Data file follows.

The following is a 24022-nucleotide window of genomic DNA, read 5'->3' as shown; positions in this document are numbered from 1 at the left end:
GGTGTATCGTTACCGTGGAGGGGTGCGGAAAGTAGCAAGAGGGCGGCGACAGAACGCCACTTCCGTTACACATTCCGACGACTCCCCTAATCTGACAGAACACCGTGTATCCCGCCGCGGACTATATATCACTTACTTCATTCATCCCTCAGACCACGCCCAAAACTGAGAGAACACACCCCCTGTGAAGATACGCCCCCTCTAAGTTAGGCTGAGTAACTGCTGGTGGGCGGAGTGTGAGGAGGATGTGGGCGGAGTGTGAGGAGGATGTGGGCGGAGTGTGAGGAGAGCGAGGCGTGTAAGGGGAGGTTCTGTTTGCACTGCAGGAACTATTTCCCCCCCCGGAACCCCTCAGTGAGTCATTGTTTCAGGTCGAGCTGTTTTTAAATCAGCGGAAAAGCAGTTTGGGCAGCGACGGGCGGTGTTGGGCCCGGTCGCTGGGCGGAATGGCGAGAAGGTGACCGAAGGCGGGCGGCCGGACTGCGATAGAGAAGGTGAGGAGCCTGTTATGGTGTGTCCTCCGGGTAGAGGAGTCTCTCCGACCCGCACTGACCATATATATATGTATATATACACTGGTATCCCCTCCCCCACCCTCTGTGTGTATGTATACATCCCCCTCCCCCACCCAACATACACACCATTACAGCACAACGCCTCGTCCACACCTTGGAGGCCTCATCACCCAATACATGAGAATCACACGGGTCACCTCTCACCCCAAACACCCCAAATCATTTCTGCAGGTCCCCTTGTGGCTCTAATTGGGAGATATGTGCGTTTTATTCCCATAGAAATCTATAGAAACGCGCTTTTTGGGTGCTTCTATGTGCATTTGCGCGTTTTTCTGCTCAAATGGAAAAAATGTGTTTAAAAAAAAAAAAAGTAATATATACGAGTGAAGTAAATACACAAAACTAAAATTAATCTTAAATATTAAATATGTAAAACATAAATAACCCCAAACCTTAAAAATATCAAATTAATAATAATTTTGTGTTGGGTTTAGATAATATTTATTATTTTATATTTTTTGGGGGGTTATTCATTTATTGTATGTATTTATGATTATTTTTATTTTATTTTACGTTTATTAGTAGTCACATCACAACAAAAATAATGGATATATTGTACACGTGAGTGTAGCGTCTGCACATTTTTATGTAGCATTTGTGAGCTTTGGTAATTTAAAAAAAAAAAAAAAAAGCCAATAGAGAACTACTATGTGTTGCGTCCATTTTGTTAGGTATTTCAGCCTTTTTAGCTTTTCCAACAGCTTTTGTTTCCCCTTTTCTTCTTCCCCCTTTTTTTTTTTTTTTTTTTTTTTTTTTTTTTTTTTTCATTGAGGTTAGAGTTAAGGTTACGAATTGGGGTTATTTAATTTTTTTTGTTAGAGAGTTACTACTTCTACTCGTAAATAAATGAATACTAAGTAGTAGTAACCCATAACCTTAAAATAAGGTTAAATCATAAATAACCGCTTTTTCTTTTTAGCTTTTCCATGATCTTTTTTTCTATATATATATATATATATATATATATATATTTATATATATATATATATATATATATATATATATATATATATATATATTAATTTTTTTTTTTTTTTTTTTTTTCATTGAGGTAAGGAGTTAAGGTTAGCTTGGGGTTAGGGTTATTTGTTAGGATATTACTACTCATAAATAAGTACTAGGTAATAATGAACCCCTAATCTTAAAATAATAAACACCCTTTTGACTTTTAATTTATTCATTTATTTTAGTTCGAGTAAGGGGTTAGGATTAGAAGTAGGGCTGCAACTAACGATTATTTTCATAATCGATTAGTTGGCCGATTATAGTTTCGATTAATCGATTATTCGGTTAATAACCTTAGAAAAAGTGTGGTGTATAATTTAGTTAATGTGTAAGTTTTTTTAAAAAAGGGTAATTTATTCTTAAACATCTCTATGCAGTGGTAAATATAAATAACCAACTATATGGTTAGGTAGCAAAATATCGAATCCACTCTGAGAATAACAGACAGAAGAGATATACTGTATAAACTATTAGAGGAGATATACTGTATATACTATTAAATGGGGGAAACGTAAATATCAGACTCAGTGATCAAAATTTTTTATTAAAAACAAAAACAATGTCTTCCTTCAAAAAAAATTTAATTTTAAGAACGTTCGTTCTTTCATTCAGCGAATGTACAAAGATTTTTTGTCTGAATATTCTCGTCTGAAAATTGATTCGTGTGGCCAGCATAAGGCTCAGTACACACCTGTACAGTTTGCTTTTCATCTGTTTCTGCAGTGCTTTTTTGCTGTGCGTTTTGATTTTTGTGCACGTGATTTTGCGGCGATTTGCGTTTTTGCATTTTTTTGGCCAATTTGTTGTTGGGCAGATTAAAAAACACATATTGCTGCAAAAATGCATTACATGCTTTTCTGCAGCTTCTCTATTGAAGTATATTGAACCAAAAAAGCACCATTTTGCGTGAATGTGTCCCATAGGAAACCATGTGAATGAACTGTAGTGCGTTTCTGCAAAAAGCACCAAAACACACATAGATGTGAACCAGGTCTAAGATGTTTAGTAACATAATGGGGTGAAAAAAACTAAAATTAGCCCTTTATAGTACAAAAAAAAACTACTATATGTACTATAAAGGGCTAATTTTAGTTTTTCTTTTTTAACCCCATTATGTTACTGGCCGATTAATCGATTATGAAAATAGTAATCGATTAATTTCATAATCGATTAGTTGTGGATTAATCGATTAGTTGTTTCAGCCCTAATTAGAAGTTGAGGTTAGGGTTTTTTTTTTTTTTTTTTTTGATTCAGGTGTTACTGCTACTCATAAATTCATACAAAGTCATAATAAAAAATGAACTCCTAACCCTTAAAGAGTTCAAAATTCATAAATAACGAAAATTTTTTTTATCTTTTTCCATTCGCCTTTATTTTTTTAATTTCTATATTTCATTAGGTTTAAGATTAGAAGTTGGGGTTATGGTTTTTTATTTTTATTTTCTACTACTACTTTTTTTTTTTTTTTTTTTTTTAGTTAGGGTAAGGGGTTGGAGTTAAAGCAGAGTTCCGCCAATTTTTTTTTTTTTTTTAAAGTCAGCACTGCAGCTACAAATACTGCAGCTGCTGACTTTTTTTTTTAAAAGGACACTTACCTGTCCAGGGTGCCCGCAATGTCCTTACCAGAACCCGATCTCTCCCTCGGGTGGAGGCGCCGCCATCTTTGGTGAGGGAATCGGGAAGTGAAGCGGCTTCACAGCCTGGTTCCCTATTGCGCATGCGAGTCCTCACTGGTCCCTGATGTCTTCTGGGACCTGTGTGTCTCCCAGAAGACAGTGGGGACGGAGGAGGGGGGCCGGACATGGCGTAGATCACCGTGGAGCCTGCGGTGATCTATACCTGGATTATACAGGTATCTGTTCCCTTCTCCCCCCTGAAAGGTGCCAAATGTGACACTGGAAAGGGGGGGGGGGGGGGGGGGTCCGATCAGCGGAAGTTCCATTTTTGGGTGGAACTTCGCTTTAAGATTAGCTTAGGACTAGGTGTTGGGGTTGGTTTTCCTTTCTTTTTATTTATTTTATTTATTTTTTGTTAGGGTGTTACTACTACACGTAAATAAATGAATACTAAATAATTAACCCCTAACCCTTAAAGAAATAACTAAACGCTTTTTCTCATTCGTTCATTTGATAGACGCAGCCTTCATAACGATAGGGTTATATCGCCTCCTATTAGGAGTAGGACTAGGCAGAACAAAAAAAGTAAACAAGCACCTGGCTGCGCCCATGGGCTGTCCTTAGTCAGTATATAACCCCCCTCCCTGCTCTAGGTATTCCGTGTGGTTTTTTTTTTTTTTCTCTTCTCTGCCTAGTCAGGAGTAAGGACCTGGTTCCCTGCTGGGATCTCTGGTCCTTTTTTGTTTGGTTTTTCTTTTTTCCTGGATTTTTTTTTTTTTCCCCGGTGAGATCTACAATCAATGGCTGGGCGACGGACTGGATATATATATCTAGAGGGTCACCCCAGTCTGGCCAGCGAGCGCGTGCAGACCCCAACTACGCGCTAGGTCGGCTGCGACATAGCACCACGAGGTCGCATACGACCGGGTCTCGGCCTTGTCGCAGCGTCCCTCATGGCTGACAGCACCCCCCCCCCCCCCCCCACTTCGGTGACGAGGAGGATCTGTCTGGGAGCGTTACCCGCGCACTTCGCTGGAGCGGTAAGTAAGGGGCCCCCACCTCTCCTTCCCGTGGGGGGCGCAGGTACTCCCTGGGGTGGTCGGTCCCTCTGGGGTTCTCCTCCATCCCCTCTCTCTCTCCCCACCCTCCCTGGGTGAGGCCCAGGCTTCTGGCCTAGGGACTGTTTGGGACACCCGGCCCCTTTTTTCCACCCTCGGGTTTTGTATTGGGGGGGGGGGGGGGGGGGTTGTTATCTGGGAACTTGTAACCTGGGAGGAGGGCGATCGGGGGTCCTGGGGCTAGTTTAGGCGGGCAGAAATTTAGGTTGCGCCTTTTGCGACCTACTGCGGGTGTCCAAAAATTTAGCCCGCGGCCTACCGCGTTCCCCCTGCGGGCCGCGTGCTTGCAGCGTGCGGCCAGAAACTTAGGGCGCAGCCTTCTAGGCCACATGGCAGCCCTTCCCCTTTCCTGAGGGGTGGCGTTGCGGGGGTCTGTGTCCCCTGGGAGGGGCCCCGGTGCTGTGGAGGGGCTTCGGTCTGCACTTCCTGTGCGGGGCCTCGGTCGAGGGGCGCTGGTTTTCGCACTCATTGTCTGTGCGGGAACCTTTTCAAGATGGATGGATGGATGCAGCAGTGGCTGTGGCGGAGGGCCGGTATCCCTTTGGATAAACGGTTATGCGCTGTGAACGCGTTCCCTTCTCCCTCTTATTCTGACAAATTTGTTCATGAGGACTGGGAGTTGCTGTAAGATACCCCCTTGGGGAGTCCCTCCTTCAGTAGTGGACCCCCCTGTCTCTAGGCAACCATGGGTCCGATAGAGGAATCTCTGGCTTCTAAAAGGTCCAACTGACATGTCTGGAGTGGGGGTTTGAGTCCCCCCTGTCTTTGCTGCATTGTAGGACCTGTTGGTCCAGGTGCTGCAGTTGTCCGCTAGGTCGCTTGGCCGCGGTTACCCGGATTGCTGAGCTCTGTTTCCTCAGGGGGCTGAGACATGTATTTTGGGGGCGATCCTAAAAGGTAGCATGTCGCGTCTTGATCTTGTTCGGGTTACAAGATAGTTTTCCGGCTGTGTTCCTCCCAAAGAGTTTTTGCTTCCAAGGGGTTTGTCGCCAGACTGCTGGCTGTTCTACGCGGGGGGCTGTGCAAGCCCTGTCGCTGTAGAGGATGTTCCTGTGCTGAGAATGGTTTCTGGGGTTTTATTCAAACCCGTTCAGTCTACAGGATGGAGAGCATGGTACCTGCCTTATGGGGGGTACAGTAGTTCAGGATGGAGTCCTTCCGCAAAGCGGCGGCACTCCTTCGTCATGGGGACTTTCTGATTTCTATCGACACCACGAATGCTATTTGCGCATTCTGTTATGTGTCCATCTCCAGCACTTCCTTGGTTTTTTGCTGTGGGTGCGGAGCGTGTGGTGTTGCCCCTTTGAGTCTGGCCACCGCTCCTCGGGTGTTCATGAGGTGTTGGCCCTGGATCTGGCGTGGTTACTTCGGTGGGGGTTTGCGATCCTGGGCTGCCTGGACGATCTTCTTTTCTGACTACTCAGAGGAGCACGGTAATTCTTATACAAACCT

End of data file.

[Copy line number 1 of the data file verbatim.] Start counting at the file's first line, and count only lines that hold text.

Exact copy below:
The following is a 24022-nucleotide window of genomic DNA, read 5'->3' as shown; positions in this document are numbered from 1 at the left end: